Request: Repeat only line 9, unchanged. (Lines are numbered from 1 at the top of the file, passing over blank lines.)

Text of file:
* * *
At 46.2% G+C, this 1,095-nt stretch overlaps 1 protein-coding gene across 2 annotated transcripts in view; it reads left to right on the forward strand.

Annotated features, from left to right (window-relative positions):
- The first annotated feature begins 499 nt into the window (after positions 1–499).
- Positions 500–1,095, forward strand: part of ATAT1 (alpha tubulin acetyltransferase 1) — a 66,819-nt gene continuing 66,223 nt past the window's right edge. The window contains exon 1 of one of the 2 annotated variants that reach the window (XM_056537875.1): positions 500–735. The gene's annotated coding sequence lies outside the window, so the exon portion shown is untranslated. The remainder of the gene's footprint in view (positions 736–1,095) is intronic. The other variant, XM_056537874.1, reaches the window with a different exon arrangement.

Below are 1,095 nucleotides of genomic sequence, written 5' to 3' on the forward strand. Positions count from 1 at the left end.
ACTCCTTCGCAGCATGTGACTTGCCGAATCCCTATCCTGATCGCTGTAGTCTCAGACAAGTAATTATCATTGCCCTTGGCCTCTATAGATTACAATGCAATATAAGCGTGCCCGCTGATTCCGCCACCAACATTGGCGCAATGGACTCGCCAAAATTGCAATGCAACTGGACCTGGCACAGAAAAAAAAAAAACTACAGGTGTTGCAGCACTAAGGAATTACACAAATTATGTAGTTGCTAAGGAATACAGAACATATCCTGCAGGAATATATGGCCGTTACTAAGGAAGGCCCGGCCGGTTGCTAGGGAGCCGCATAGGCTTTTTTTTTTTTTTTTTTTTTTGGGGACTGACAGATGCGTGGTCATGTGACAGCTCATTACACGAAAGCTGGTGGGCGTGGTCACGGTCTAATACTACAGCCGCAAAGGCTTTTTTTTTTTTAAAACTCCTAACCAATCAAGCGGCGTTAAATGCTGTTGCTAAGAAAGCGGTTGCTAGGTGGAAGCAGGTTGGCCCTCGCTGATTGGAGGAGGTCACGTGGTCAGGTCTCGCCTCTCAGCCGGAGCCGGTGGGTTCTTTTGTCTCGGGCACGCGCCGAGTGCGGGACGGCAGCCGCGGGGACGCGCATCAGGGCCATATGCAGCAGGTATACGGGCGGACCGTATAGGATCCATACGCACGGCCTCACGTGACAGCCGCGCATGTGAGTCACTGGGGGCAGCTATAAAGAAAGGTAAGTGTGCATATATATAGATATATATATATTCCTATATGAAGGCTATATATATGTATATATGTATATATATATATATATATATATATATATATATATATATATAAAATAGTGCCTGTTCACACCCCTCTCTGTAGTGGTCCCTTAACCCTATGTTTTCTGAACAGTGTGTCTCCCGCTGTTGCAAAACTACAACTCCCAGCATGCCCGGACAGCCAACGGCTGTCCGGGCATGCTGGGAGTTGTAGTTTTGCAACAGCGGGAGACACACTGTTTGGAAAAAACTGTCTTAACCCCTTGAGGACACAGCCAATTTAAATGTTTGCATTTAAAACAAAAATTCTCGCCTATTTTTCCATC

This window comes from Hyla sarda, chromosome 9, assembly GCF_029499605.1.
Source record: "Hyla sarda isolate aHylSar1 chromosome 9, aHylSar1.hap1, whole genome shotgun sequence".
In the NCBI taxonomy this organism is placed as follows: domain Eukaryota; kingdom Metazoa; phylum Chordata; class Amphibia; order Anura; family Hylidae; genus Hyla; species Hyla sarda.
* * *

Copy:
In the NCBI taxonomy this organism is placed as follows: domain Eukaryota; kingdom Metazoa; phylum Chordata; class Amphibia; order Anura; family Hylidae; genus Hyla; species Hyla sarda.